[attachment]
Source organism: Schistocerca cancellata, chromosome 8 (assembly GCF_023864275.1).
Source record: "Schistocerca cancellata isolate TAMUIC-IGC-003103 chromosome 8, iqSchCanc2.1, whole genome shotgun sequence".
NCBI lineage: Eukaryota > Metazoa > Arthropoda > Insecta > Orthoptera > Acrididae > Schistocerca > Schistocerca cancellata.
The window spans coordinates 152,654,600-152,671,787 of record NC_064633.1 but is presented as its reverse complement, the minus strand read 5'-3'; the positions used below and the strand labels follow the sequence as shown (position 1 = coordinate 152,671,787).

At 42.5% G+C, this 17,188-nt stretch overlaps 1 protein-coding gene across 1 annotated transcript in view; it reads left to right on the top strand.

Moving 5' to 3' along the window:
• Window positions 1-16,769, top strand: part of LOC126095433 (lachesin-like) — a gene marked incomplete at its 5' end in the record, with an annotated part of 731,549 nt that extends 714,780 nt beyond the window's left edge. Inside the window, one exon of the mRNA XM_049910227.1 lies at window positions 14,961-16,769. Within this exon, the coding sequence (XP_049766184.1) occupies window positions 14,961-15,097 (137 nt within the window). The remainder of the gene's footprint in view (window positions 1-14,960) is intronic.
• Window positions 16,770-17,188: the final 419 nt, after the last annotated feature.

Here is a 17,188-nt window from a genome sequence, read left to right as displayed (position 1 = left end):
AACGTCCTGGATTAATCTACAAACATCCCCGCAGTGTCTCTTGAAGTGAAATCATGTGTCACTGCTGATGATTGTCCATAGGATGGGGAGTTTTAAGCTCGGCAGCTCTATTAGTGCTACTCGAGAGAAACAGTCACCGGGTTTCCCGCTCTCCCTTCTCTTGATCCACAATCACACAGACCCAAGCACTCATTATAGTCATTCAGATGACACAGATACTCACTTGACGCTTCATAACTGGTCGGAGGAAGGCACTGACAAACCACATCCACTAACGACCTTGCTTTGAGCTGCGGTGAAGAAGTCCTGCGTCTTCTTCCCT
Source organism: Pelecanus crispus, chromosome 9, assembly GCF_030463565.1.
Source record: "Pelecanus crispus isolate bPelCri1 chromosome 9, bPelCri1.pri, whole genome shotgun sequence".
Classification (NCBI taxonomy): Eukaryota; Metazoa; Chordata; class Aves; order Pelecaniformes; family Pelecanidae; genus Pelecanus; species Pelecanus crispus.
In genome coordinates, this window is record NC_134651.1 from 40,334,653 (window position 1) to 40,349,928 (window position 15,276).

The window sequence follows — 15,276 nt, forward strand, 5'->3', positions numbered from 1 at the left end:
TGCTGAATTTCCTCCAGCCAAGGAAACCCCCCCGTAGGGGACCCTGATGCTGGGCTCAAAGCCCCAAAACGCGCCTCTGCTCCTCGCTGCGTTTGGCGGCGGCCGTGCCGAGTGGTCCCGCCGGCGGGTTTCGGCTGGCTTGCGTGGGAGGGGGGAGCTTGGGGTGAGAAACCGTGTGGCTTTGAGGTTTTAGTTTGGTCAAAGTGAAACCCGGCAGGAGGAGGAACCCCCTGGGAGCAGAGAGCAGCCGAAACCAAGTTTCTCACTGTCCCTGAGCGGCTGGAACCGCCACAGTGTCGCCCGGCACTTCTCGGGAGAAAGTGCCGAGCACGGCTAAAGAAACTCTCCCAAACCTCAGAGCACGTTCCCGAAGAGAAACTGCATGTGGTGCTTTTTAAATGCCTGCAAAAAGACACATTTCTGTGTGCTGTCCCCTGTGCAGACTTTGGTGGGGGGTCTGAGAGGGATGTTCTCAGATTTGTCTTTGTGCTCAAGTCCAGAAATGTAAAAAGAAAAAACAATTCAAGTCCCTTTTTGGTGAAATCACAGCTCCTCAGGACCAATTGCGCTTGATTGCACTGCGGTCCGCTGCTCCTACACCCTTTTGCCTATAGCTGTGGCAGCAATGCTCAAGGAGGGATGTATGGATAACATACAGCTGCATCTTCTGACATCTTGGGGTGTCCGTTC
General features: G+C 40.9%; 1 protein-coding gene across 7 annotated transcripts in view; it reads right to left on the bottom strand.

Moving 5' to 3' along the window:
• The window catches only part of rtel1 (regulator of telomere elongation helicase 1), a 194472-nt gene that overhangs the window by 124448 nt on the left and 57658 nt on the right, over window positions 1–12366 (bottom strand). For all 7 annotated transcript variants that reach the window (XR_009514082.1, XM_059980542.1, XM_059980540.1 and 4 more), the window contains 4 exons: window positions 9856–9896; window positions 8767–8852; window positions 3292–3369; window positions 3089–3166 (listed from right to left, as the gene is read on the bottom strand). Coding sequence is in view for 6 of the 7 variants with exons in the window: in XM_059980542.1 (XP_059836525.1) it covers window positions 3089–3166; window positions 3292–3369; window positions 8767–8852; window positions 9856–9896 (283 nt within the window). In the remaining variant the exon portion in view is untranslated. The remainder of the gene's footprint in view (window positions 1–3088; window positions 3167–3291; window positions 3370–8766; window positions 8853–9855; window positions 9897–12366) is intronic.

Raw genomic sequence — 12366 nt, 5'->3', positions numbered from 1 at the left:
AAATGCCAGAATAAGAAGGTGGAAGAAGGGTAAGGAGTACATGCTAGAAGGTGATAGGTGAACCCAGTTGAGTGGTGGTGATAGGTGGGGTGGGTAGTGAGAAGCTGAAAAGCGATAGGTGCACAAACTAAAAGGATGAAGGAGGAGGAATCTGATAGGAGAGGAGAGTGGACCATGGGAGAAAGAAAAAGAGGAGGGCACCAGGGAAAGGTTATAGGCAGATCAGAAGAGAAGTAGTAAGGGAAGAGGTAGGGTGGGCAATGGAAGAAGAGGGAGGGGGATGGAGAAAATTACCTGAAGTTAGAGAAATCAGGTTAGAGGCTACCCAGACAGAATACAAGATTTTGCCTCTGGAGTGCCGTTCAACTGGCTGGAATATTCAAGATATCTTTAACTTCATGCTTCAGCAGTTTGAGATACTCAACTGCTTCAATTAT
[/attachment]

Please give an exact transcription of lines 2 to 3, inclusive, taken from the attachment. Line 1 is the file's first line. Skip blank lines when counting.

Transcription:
Source record: "Schistocerca cancellata isolate TAMUIC-IGC-003103 chromosome 8, iqSchCanc2.1, whole genome shotgun sequence".
NCBI lineage: Eukaryota > Metazoa > Arthropoda > Insecta > Orthoptera > Acrididae > Schistocerca > Schistocerca cancellata.